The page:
The UN Security Council gave the EU and the UN a green light on Monday to prepare for a new deployment to help protect civilians in Chad and the Central African Republic (CAR) caught in the spillover of the conflict in Darfur.
A council statement giving preliminary approval to the deployment of EU troops and UN police was read at a Security Council meeting on Monday afternoon by the council president, Republic of the Congo Deputy UN Ambassador Pascal Gayama.
The statement expressed the council's readiness to authorize an international operation for a year to protect refugees, internally displaced people and civilians at risk in eastern Chad and the northeastern CAR -- and to facilitate the delivery of humanitarian aid.
French UN Ambassador Jean-Maurice Ripert, whose country drafted the statement, said last week that the year-long deployment of EU troops and UN police would probably be followed by a UN peacekeeping operation, a view echoed by US Deputy Ambassador Alejandro Wolff.
French Deputy UN Ambassador Jean-Pierre Lacroix said the statement sends an important "message of concern for the seriousness of the humanitarian situation in Chad and the Central African Republic" and the need for the international community to take action.
The four-year conflict in Darfur has spilled over into the northeast CAR and eastern Chad, resulting in "the very serious deterioration of the stability and security situation in this region," he said.
"This has had very serious humanitarian consequences -- more refugees, more displaced persons, and more insecurity for these refugees and displaced persons," Lacroix said.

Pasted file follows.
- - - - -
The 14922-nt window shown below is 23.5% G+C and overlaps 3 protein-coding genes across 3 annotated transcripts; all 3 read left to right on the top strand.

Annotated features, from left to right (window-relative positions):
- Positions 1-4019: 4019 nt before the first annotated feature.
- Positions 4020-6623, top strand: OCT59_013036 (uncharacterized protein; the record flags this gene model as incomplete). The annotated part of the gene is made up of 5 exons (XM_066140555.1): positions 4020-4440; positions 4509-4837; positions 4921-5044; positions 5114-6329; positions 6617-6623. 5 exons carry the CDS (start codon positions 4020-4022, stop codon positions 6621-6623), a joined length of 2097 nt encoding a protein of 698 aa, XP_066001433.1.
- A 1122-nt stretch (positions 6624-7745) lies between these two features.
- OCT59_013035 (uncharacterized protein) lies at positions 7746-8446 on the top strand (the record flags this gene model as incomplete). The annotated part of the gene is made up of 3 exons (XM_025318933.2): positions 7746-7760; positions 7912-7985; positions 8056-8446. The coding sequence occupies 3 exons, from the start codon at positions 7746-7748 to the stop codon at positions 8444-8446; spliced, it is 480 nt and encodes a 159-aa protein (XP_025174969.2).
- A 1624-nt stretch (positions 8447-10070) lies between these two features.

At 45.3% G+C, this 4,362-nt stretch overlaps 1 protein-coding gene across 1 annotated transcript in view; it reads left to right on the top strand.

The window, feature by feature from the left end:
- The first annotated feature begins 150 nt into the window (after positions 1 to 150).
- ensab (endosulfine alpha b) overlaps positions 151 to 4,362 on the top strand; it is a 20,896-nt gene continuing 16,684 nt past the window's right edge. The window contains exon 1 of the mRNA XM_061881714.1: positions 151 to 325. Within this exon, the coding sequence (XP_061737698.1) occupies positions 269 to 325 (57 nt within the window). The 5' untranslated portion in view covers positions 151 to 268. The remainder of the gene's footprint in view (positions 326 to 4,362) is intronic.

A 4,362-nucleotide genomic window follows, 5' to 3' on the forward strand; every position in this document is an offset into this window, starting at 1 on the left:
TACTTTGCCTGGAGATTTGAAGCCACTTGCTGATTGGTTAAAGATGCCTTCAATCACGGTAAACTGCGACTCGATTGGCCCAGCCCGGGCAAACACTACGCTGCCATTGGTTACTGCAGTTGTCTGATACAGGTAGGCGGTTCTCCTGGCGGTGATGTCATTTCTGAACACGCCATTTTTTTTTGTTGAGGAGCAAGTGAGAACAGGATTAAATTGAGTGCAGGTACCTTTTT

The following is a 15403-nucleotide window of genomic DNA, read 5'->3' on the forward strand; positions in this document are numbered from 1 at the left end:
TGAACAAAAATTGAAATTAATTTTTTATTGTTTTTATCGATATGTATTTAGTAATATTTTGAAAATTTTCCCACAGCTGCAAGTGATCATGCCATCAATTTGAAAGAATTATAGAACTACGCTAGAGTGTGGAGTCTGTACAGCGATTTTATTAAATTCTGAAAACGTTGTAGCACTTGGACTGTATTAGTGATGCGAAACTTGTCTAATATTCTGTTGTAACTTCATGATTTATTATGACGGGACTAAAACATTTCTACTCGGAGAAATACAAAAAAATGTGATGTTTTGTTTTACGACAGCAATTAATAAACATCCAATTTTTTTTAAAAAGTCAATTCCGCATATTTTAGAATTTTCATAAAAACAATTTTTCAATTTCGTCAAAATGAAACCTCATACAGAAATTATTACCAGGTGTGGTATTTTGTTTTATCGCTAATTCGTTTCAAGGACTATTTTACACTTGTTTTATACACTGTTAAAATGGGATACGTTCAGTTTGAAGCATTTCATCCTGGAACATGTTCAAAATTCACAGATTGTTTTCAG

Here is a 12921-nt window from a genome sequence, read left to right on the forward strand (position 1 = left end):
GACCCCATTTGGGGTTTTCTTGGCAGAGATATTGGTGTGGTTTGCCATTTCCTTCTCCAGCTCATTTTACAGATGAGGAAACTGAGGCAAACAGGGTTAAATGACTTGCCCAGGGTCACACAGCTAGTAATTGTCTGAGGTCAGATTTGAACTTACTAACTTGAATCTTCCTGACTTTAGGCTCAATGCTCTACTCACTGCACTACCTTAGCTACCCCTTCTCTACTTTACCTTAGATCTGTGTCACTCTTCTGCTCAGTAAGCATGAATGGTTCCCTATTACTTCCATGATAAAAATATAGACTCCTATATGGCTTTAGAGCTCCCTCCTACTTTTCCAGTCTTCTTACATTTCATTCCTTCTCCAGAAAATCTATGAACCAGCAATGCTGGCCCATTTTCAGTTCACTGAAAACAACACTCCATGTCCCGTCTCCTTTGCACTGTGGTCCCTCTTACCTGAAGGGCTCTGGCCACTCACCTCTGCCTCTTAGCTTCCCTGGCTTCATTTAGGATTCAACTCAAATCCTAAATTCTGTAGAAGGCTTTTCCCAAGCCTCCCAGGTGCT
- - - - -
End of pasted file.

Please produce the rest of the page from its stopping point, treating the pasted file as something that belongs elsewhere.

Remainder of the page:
"That is why ... parallel to the effort that is being made by the international community in Darfur, we need to do what is needed to protect those" people, he said.
Ripert said last week that there are now 400,000 refugees and internally displaced people in Chad and more than 200,000 displaced people in the northern CAR.
Since the Security Council visited Darfur and Chad in June last year, the UN has been talking about deploying international police and troops to the two impoverished countries on the volatile border with Darfur.
Chadian President Idriss Deby opposed UN Secretary-General Ban Ki-moon's original proposal for deployment of a UN military force but agreed to an EU force after meeting French Foreign Minister Bernard Kouchner in June.
With Deby's approval and the EU's agreement last month to start planning for a possible 3,000-strong peacekeeping mission, the pieces finally appear to be finally falling into place.
Lacroix said the council statement sends a "political signal" of support -- especially to the EU -- to go ahead with planning for the deployment.
A joint EU-UN mission is visiting both countries and he said the council's backing will be important for their recommendations to an EU Council of Ministers meeting on Sept. 17, which will make a final decision on deploying an EU force.
In a report to the Security Council earlier this month, Ban proposed a UN-mandated mission with three main components: an EU military force; a new unit of Chad's police to maintain law and order in refugee camps, key towns and areas with large numbers of displaced civilians in eastern Chad; and a broad UN presence including up to 300 international police, military liaison officers and experts in human rights and civil affairs.